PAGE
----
Four hours after I had become disconnected from my insulin pump, I was vomiting on the bathroom floor at the wedding and falling asleep between vomiting episodes. I was confused, my thoughts were clouded, and I could not take care of myself. All of this happened after going just 4 HOURS without insulin!

Why was I so sick? I was starting to develop diabetic ketoacidosis, a life-threatening condition that prevented me from being able to think clearly. I see patients with diabetic ketoacidosis in the hospital frequently; they may be disoriented, confused, combative, sleepy, and even comatose. Even though I was able to recognize the early signs and symptoms, I still became extremely sick within 4 hours. It took me 12 hours to fully recover from this episode. My family woke me up to check my blood sugars, drink water, and take insulin every 2-3 hours overnight.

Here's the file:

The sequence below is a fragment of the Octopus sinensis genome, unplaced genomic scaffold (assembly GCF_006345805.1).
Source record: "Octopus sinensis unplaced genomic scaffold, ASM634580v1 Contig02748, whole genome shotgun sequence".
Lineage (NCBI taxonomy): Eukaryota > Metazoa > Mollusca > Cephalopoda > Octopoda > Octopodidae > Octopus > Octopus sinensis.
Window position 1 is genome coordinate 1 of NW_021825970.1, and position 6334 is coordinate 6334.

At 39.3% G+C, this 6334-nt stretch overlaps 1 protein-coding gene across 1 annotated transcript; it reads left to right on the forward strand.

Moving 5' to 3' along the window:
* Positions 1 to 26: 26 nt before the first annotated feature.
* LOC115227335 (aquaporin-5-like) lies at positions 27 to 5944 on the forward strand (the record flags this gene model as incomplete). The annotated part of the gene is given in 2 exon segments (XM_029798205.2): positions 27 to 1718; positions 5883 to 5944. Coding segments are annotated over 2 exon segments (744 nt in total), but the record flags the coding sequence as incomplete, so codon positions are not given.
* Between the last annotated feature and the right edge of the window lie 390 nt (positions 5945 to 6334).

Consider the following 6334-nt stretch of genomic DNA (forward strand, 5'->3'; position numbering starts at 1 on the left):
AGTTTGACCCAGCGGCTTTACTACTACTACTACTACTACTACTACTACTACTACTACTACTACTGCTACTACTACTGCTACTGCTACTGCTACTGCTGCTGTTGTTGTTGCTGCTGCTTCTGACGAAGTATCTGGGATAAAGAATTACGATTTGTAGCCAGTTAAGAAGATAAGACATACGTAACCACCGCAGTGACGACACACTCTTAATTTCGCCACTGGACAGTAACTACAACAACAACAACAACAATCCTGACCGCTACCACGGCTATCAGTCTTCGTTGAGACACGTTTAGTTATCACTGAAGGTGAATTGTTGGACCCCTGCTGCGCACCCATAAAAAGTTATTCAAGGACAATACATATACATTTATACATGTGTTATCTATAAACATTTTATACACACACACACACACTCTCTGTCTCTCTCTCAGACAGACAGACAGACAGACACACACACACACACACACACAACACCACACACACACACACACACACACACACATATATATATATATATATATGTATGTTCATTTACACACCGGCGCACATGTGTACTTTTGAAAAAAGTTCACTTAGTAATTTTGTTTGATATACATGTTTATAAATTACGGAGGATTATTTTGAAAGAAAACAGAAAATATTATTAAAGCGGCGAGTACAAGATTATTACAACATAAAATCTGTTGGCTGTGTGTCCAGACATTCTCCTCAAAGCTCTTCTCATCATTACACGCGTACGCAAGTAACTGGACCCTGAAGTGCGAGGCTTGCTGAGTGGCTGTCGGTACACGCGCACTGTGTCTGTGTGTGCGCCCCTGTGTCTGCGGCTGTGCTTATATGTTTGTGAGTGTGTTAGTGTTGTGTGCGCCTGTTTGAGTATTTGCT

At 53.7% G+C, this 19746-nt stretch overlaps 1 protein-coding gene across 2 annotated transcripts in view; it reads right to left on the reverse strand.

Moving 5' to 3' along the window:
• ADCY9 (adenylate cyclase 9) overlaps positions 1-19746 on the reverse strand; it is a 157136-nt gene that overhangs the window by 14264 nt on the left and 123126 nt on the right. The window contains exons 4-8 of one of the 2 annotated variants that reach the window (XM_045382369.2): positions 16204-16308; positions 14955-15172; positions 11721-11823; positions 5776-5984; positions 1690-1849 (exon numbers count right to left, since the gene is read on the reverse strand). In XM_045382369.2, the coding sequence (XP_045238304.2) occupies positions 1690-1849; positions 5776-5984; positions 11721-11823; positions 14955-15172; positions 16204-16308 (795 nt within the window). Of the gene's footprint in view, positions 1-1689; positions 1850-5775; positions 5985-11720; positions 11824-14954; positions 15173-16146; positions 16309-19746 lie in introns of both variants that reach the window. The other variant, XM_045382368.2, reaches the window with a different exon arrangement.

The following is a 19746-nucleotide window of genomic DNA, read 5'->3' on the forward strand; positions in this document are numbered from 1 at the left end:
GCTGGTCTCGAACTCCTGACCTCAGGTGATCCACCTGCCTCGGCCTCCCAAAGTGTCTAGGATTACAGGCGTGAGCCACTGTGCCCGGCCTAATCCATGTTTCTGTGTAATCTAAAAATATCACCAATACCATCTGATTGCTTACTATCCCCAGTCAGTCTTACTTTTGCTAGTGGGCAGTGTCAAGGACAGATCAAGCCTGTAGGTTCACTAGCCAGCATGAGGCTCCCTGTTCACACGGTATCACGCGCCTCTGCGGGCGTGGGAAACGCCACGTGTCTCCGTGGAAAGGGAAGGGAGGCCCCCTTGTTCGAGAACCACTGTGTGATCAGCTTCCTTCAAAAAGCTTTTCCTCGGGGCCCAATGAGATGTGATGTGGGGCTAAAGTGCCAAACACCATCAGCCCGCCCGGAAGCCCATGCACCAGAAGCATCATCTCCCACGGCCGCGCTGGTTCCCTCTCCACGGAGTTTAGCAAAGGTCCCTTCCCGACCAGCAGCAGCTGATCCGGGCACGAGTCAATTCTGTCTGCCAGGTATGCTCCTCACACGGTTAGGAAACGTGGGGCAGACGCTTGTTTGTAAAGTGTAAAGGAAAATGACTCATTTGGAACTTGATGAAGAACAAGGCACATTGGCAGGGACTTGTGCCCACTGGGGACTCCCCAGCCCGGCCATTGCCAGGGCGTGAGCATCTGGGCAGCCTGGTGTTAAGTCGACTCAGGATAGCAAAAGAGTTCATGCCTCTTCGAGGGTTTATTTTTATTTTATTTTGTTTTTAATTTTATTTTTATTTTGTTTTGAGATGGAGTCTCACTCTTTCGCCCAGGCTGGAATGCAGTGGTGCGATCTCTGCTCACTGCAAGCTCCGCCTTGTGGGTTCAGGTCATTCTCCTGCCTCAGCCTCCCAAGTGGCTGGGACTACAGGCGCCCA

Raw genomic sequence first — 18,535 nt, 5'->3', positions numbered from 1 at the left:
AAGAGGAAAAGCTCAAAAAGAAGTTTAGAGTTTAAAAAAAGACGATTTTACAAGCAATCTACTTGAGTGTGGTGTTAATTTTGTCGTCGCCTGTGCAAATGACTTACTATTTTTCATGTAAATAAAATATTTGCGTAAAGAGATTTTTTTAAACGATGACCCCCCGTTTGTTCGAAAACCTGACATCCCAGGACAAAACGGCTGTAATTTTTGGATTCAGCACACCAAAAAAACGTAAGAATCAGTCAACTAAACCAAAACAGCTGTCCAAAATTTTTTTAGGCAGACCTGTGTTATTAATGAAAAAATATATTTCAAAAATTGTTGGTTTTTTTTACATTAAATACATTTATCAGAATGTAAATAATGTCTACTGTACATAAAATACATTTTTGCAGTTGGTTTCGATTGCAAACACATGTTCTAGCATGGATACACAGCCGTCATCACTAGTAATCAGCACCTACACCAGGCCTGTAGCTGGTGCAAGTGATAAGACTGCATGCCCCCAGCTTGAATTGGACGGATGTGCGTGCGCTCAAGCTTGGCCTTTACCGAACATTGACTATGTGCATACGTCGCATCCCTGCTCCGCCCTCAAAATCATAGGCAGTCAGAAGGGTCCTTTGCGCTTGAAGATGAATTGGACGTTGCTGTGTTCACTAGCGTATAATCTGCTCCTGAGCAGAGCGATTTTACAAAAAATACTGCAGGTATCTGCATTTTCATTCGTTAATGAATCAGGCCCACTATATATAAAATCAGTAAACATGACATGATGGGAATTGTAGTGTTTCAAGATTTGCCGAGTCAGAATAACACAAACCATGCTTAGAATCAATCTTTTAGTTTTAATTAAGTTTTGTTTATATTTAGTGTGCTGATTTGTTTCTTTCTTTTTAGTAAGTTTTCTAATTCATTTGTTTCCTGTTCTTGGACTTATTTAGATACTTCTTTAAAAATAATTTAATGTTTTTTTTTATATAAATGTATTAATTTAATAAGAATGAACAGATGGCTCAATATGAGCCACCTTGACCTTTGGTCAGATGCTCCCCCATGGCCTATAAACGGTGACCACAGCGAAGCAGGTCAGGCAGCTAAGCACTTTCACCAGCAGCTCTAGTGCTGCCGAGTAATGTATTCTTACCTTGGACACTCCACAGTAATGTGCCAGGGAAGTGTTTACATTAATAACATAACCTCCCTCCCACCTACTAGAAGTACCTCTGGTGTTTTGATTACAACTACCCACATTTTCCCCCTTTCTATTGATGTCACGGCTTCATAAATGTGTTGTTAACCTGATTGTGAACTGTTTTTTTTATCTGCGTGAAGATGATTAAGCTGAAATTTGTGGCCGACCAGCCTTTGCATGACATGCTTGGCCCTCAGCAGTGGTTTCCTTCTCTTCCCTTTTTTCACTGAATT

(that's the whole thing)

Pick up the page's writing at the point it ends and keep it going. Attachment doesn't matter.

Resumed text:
I am lucky because I knew what to do to treat this condition and that my family was able to help me.

did not have time to call insulin manufacturers and ask for support.

did not have time to figure out how to get a coupon for my insulin online, like many have proposed is a solution.

did not have time to learn how to use Wal-Mart brand insulins, which act completely differently than the rapid acting insulins that I currently take. THIS WOULD HAVE BEEN FAR TOO DANGEROUS.

did not have time to worry about how much I could afford to spend on insulin.

We don’t have time to argue over this issue. We need affordable insulin now. It’s a matter of life and death.

Diabetes does not selectively affect individuals who can afford insulin and have health insurance; it affects people coming from all walks of life, regardless of socioeconomic status.